Your going to have to regularly reassure us.....


If the rover is still roving, such reassurance is utterly redundant.
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jmknapp
post May 16 2013, 02:56 PM
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Isn't the "puncture" merely a glint of light? Could there be anything on Mars hard enough to make a narrow puncture through that much metal?


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mcaplinger
post May 16 2013, 03:03 PM
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QUOTE (djellison @ May 16 2013, 07:05 AM) *
If the rover is still roving, such reassurance is utterly redundant.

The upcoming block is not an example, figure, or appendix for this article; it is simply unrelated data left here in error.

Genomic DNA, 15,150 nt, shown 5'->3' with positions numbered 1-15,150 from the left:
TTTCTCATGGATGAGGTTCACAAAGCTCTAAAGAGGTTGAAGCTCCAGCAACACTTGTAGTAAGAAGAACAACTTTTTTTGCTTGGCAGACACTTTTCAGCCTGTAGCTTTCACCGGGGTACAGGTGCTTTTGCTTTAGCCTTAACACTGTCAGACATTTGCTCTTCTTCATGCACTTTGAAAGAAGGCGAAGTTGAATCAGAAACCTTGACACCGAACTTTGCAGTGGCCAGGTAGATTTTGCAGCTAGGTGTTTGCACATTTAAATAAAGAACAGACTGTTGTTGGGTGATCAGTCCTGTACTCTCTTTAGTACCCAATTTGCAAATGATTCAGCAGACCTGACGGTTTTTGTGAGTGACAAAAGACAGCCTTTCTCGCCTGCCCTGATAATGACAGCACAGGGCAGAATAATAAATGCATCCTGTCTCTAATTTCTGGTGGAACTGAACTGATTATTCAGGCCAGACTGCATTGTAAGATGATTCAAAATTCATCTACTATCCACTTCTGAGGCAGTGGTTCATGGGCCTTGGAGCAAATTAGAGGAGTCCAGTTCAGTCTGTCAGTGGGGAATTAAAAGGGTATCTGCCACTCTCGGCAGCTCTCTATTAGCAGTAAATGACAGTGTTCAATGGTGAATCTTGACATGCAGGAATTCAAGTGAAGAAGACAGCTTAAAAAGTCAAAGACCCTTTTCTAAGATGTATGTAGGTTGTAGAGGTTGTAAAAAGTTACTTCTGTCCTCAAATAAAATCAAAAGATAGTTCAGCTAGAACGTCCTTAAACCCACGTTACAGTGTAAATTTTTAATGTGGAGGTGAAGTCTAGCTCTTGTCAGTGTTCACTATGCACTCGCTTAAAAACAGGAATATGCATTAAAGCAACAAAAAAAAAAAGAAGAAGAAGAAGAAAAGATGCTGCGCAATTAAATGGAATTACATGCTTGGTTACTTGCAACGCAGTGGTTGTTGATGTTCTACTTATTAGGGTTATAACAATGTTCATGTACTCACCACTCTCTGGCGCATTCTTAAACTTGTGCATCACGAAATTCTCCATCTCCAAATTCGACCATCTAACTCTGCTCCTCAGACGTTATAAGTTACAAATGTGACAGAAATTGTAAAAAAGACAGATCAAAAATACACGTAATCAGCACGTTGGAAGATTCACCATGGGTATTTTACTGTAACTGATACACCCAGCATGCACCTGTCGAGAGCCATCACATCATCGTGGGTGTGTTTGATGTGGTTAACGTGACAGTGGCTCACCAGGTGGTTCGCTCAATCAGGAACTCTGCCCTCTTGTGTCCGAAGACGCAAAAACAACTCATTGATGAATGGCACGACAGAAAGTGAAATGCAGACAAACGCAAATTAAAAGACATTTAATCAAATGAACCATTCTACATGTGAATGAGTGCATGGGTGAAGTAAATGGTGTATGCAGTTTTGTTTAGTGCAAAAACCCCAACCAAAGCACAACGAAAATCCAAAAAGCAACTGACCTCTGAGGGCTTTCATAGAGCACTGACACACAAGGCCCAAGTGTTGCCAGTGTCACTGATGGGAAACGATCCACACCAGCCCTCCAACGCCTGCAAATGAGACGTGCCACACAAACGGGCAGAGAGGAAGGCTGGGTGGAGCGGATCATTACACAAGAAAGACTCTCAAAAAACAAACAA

That's a nice empirical observation.

Somewhere in a review package I expect there's a detailed analysis of how the wheel was designed, with allowable levels of damage, predicted damage and margins. I haven't seen that package and if I had, I couldn't post the details anyway. So any assurance I could offer on this forum wouldn't really be fact-based, but I assume the designers had it under control.

Over on nasaspaceflight.com someone proposed a drinking game based on how many times this comes up smile.gif


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mcaplinger
post May 16 2013, 03:06 PM
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QUOTE (jmknapp @ May 16 2013, 07:56 AM) *
Could there be anything on Mars hard enough to make a narrow puncture through that much metal?

I won't speculate on these images, but the wheels are pretty thin (I don't know what the actual number is) and the loads can be pretty high on a sharp rock.
Aluminum isn't that hard.


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fredk
post May 16 2013, 03:13 PM